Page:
Archaeologists trying to save Brier Creek Battlefield 238 years later

Archaeologist Daniel Battle highlights battlefield elements at the site of the Revolutionary War Battle of Brier Creek in Screven County.

As the years go by and dust settles over the footprints of history, the woods along Screven County’s Brier Creek are the key to remembering America’s first patriots in the Peach State say those struggling to preserve Georgia’s Revolutionary War heritage.

 

“This is one of the most well preserved sites of the Revolutionary War anywhere in the nation and this is where the Georgia Continentals met their end,” archaeologist Daniel Battle said.


See Also


On March 3, 1779, 238 years ago on tomorrow , the first major battle of the British Army’s push into the American South took place at Brier Creek at the old road between Savannah and Augusta. According to Battle and President of the Brier Creek Chapter of the Sons of the American Revolution Craig Wildi, the American loss resulted in the deaths of at least 200 patriots.

Studies done by Battle in conjunction with other professional organizations have uncovered evidence that some of Georgia’s soldiers who lost their lives in the fight for independence may still lie in graves at the battle site.

“This was the 16th bloodiest of all battle sites throughout the Revolutionary War,” Battle said. “We found so many artifacts under our original permit, Georgia DNR (Department of natural Resources) shut the study down.”

The land around the battle site is public, managed by Georgia DNR as part of the Tuckahoe Wildlife Management Area. The wildlife management area is about 15,000 acres. Battle and Wildi said they want 500-600 acres set aside to fully study the site, but said DNR hasn’t been willing to dedicate more than about five acres for site preservation and management.

Notable names at the battlefield include Samuel Elbert who survived the battle and became governor of Georgia six years later. Thomas Hutchins was also part of the battle at Brier Creek.

Hutchins was the only regular officer to serve in the British Army and then defect to join the Americans. After Brier Creek, he escaped from Great Britain through France and then sailed to Charleston where he was commissioned by Benjamin Franklin.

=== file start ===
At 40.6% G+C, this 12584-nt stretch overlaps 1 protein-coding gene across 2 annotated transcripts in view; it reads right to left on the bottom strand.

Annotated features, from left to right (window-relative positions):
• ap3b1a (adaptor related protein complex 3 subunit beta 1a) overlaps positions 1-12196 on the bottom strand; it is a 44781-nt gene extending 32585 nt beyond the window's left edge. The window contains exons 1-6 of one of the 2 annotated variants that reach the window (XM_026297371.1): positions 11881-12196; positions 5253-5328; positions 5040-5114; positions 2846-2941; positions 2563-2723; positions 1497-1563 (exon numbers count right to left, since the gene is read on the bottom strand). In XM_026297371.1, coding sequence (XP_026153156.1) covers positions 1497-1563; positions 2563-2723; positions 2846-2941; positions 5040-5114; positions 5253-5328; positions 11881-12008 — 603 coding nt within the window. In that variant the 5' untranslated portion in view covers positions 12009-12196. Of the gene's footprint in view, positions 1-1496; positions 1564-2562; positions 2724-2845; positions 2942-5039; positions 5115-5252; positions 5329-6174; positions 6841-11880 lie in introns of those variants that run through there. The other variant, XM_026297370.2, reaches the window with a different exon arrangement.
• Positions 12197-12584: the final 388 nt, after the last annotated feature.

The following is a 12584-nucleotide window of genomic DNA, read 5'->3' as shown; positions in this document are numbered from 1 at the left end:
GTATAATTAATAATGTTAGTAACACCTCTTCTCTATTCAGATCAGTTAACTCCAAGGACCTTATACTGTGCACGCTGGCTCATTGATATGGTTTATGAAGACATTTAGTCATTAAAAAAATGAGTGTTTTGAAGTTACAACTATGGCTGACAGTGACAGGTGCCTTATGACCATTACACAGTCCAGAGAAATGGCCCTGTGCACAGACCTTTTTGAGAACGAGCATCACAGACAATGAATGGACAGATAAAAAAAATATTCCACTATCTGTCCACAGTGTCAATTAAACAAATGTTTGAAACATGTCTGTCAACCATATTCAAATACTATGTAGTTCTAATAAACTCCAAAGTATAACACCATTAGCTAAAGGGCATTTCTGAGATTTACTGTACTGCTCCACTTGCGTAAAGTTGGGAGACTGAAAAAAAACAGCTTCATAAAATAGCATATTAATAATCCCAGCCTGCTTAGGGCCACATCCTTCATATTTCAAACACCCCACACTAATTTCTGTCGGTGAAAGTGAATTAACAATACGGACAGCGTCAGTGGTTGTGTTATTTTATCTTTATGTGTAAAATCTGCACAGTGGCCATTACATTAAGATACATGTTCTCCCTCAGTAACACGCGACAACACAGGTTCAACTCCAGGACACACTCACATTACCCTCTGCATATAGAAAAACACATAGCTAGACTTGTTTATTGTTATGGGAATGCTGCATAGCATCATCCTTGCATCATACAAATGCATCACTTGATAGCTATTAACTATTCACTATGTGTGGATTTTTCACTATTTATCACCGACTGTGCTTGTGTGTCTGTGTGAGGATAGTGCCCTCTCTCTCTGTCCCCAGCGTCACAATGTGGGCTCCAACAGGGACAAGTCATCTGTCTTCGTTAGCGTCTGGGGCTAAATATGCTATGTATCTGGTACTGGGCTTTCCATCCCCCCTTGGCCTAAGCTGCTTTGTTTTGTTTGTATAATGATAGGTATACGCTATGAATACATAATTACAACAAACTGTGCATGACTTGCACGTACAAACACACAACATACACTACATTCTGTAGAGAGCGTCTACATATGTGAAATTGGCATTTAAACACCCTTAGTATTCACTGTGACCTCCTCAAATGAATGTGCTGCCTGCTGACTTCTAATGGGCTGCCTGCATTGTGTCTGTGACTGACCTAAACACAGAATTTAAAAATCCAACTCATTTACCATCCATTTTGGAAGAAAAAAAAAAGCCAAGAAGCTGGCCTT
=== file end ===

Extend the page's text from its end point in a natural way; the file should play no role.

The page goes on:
Hutchins’ was the only official Geographer of the United States and his journals are largely responsible for the continued understanding of the events at Brier Creek.

In the days following the American defeat, the British proclaimed Georgia had been reclaimed and was once again considered a colony of the British Empire. Georgia is the only colony to have been officially reclaimed by the British government, according to Battle.

Last year, the Sons of the American Revolution held a commemorative event to place flags in honor of those who died at the battlefield. Because the event was hosted by a non-profit organization, Wildi said Georgia DNR waived the requirements for certain liability insurance policies and other fees for group events. This year, he said they are requiring the group to pay for those requirements; payments the small non-profit says it can’t afford.

“They don’t want us out here. They don’t want the attention, it’s that simple,” Wildi said.

During the surveys for and original push for the Palmetto Pipeline, bulldozers and other equipment were brought onto the site to widen roads across it inside the wildlife management area. The proposed pipeline map originally had the right of way slated to cross the battlefield. While both said they were relieved the pipeline was stopped, they say other challenges remain in saving the site.

Wildi said Brier Creek not being listed in the National Register of Historic Places is tantamount to ignoring American patriots and is “like a slap in the face.”

Wildi and Battle said they don’t expect DNR to create a park out of the area right away. They said the area is already publicly owned and they hope DNR will put a management plan in place to give them a chance to save Georgia’s American Revolutionary heritage at Brier Creek.